Canola diseases a "significant yield risk" for future crops
Weather conditions, strong commodity prices and tighter canola rotations are creating serious concerns about disease risks for canola growers.
According to a recent report from Statistics Canada, canola acres are anticipated to reach nearly 20 million this year, an increase of more than two million acres from 2010. With reports pointing to the potential breakdown of canola variety resistance to blackleg, disease pressure is even a higher concern for this season and into next year’s crop.
“Tight rotations can allow blackleg inoculums to build up and increase resistance risk,” says Glen Forster, Technical Specialist with BASF Canada. “If blackleg resistance breaks down, it can lead to a significant yield risk with more disease pressure. What’s more, tight rotations can create a situation of repeated incidence of blackleg on future canola crops.”
An infestation of blackleg and other canola diseases increases the risk for repeated infestations on future crops. Canola growers can benefit from regular scouting of fields several times per week early in the season to identify potential blackleg infections as a disease management strategy. This is especially important for any field that has had an outbreak of blackleg previously. Early blackleg signs include grayish lesions with small black spots on leaves, and long lesions on stems, eventually forming blackened basal cankers that appear at the base of the stem. Scouting fields during swathing is one of the best times to understand potential disease risk for future growing seasons.
Weather is another key factor in disease management for canola crops. Blackleg spores carried by wind and rain droplets can quickly cause infection and spread to neighbouring plants. Sclerotinia, another serious canola disease, is incredibly mobile, spreading by wind across great distances to infect nearby canola crops.
Forster recommends field scouting combined with wider crop rotations and fungicide application to manage disease risks for current and future crops. To protect against early season blackleg infestations, an application of Headline fungicide should be used preventively to maximize yield. “An early application of Headline to control blackleg, followed by an application of Lance at the 20 to 50 per cent bloom stage to control sclerotinia, will provide the best possible protection against two key diseases in canola,” he says. “A healthier canola crop results in maximum yield and quality for growers.”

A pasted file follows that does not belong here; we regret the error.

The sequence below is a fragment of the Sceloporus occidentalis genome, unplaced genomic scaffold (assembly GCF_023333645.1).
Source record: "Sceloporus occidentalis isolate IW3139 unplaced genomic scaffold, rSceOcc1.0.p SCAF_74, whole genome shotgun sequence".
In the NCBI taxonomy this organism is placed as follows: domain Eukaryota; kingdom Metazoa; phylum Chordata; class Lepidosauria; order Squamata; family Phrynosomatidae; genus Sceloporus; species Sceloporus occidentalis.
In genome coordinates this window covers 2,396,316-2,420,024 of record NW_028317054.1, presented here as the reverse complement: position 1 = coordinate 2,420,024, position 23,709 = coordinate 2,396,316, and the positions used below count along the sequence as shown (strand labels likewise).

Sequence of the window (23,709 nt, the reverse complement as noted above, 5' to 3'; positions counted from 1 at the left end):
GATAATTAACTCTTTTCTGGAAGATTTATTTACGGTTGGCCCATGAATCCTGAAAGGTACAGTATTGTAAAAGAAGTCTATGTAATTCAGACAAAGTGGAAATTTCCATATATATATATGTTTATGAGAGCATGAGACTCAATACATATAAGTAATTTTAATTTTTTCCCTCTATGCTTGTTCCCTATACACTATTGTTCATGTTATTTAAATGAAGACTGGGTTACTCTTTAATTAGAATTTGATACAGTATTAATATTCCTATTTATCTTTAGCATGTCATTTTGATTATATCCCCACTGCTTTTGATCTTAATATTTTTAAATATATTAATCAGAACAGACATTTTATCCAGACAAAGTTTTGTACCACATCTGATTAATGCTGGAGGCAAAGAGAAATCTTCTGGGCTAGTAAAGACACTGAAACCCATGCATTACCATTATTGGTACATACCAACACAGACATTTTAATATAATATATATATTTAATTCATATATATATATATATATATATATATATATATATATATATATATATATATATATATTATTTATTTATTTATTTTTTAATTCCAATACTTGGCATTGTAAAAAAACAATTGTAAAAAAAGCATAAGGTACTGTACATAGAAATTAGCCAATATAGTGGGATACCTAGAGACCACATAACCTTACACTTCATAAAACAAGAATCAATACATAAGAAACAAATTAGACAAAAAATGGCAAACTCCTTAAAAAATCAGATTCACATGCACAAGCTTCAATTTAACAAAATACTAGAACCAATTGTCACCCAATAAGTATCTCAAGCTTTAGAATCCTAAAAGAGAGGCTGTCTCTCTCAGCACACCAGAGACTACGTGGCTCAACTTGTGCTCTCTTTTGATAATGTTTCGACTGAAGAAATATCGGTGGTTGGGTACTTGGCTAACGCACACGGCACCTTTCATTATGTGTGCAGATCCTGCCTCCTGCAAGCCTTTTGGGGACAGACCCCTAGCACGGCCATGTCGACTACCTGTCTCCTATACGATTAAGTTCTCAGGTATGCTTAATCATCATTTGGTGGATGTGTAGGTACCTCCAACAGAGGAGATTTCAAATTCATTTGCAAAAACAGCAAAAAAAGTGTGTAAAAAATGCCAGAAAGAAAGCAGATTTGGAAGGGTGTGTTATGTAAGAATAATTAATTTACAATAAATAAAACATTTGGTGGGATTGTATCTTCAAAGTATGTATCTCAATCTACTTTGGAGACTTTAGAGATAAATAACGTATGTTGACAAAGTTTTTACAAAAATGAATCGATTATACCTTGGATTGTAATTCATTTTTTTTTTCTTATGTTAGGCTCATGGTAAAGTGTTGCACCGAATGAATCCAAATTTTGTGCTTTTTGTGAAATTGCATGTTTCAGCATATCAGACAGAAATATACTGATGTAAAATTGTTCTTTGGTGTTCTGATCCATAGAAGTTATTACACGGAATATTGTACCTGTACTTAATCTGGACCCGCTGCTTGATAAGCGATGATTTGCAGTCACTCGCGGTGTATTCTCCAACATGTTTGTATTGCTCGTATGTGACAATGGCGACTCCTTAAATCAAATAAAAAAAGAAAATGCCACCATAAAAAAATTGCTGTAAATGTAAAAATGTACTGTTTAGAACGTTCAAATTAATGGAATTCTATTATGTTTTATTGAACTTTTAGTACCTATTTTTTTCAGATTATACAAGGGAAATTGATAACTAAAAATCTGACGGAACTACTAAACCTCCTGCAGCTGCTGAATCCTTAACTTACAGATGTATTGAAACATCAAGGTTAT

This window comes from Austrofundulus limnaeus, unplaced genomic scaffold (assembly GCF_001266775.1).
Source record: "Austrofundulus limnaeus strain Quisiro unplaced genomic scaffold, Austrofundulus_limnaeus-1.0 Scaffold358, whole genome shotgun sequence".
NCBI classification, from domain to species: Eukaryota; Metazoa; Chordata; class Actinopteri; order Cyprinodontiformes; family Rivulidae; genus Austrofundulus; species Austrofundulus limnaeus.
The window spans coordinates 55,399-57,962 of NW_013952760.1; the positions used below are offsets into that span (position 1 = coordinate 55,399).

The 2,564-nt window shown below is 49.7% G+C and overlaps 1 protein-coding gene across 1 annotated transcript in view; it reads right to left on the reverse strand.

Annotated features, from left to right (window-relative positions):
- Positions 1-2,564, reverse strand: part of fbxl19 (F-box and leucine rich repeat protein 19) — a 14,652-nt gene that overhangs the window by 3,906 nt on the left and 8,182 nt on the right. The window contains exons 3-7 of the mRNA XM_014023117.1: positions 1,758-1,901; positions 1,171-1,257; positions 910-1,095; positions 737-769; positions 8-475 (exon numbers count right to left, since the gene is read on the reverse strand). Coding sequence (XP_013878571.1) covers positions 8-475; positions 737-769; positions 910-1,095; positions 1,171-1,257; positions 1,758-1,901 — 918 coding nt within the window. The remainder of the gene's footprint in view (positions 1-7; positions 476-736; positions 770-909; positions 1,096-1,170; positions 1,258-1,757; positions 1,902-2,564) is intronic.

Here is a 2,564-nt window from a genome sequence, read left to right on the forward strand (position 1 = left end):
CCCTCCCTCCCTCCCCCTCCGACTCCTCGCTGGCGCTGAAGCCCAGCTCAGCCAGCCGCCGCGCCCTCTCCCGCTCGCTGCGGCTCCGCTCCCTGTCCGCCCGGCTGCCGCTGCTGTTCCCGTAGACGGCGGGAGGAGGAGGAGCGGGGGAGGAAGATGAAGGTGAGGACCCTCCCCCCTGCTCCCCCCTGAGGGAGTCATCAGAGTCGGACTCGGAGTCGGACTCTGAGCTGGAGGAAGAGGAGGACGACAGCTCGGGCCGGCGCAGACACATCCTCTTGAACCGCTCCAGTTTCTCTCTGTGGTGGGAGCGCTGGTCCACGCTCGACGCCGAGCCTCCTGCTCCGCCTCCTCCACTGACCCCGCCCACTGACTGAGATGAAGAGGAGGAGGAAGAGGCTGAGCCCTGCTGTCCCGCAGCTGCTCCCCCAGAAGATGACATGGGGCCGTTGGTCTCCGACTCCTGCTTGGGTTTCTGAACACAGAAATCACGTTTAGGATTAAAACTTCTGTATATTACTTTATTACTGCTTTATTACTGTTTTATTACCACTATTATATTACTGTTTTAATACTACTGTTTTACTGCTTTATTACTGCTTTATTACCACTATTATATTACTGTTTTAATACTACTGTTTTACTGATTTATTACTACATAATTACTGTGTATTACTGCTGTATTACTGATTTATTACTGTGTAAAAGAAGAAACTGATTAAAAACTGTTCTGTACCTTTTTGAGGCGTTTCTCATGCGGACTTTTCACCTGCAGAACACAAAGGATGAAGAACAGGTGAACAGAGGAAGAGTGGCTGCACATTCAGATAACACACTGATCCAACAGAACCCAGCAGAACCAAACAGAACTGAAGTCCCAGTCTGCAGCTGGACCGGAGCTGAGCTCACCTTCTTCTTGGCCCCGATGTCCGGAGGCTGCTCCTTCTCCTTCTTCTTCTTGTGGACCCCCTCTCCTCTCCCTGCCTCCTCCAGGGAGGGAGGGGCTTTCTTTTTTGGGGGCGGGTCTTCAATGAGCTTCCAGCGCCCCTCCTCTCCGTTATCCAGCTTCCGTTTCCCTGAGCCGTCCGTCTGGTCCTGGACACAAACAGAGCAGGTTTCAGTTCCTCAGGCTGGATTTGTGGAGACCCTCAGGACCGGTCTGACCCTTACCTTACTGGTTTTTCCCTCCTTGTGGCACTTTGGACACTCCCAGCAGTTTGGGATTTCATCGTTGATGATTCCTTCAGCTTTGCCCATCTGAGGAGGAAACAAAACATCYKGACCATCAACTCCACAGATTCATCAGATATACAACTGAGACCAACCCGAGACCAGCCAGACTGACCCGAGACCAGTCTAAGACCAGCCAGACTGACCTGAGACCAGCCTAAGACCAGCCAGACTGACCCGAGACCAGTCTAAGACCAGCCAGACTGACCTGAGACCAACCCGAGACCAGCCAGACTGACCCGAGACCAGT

Provincial agriculture departments provide additional disease management resources for canola growers. Contact your local agriculture department for more information.
About BASF Crop Protection Division
With sales of €4.0 billion in 2010, BASF’s Crop Protection division is a leader in crop protection and a strong partner to the farming industry providing well-established and innovative fungicides, insecticides and herbicides. Farmers use these products and services to improve crop yields and crop quality. Other uses include public health, structural/urban pest control, turf and ornamental plants, vegetation management, and forestry. BASF aims to turn knowledge rapidly into market success. The vision of BASF’s Crop Protection division is to be the world’s leading innovator, optimizing agricultural production, improving nutrition, and thus enhancing the quality of life for a growing world population. Further information can be found on the web at www.agro.basf.com or follow us on twitter: www.twitter.com/basfagro
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